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Enrich Your Child (and Yourself!) by Connecting with Other Parents

Photo by FatCamera / iStock
Photo by FatCamera / iStock

Amidst the everyday chaos of working, prepping meals, and running errands, it may seem like there’s very little time left—so when you reach your child’s day care center, you’re probably itching to just get home asap. We get it, believe us, but there’s a really good reason for sticking around for just a few minutes to chat. Taking the time to make connections with other parents at your child care or early education center has the potential to benefit your family, your child, and even your center, too. Here’s how:

1. It’s Good for You.

It’s easy to get a conversation started if you take the time to try, especially at pick-up and drop-off times. No matter where you are on your parenting journey, this comes with great perks for you. Even if you aren’t a first-time parent, talking with parents who are having similar child-rearing and child care experiences can give you the gumption to persevere and comfort knowing you’re not alone. Sharing with other parents also lets you reinforce what you already know and gives you opportunities to learn something new from them. Who knows, maybe somebody at your center already found a perfect guide to potty-training and can point you in the right direction!

2. It’s Good for Your Child.

By the time your child is a preschooler (or even sooner), he may begin expressing interest in friendships with peers—and a really good way to help him accomplish that is by connecting with parents of other kids. Even better, when you communicate with other parents, you’re also helping your child develop social-emotional skills and giving him an opportunity to see, appreciate, and acknowledge differences in families.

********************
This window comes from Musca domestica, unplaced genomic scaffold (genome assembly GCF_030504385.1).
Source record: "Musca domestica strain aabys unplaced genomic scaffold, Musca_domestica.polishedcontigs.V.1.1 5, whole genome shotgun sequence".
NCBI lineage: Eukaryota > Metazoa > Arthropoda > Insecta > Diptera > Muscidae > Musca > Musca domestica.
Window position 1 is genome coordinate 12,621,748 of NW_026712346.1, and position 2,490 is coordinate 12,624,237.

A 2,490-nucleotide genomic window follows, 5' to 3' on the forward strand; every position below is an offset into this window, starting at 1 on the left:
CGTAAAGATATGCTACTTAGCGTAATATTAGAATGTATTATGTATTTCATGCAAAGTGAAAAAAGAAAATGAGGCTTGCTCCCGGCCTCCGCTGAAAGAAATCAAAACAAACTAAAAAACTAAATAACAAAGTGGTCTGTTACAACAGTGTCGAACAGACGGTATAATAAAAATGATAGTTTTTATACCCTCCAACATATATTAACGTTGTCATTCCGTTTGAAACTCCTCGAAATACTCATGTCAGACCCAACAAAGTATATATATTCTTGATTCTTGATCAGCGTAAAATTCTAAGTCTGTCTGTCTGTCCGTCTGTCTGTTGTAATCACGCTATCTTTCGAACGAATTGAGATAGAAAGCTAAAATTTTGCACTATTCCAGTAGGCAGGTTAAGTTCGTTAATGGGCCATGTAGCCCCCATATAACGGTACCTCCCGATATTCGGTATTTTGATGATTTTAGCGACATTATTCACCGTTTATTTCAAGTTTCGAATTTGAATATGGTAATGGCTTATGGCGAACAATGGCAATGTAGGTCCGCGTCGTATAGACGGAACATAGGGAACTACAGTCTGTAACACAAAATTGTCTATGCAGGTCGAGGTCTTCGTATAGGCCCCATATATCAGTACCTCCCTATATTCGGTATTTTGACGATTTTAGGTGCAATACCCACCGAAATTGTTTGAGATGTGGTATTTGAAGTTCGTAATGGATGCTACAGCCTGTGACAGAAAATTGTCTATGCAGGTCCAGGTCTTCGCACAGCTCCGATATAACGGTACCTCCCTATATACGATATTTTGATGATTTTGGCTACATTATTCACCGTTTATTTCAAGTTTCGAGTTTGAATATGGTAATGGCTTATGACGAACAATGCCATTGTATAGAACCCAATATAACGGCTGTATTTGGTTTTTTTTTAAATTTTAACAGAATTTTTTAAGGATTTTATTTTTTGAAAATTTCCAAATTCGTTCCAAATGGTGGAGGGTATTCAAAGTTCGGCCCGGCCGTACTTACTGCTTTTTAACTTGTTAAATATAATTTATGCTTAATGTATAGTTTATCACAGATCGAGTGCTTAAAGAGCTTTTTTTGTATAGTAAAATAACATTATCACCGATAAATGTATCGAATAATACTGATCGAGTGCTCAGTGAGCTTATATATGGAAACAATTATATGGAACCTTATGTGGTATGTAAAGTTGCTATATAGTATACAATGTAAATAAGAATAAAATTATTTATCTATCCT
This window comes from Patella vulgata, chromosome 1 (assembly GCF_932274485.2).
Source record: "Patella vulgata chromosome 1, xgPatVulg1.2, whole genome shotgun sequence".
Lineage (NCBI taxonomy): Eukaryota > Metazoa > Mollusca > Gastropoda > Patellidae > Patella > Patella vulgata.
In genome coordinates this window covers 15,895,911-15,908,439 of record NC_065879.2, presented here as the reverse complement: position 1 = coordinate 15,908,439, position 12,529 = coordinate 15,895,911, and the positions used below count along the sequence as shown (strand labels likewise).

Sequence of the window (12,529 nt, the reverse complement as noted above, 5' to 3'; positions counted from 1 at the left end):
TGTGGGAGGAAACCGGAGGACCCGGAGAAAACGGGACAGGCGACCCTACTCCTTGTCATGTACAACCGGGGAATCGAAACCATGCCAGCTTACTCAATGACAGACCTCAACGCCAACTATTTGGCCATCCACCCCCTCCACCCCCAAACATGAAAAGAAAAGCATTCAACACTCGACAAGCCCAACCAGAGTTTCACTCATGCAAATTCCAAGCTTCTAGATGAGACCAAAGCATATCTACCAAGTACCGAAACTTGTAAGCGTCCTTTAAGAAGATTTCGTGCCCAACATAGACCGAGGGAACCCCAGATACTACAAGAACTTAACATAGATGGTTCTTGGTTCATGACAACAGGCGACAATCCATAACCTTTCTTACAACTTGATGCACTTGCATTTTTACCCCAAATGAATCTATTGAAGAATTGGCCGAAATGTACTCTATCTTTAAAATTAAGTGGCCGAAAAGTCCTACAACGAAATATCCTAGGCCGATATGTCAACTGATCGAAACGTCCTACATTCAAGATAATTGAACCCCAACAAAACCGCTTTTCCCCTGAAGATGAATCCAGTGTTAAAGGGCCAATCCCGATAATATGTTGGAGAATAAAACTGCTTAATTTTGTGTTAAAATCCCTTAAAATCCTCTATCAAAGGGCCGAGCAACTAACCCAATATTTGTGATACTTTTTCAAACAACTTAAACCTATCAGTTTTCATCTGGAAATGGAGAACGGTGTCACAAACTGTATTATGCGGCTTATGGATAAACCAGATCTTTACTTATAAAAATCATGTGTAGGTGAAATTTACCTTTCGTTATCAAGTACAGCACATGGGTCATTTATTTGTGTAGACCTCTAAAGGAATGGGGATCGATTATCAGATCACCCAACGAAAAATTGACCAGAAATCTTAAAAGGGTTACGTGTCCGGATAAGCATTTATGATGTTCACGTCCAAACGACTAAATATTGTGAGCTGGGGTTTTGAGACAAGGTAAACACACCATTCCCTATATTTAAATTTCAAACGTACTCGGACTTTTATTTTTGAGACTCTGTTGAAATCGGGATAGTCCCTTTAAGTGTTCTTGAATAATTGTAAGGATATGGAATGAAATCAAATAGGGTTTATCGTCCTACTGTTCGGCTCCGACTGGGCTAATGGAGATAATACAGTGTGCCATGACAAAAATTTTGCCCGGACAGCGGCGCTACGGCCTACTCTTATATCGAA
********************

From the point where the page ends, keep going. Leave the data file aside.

This isn’t something you want to skip out on: Developing relationships is an important part of early childhood development. Naturally, how this looks varies depending on the child—some kids are naturally comfortable socializing and maintaining a large group of friends, some prefer just one special friend, and others may need support in creating meaningful relationships with their peers. If your child is struggling and you’re not sure how to help him form friendships, reach out to your child’s teacher. He or she will have great insights into how you can support emerging friendships while keeping your child comfortable and happy.

3. It’s Good for Your Center.

Even in the early years, parental involvement in children’s school experiences impacts the quality of children’s experiences, so get involved! Ask your center director to share ways that you can support the program—not only will the kids benefit, but you’ll have plenty of opportunities to forge strong and lasting friendships with other parents who are getting involved. Most of our centers are now accredited, but some are still in the process of achieving national accreditation—and those still in that process really need their families’ involvement because it’s a crucial component to demonstrating a high-quality program. If your center can achieve accreditation, everyone benefits across the board!
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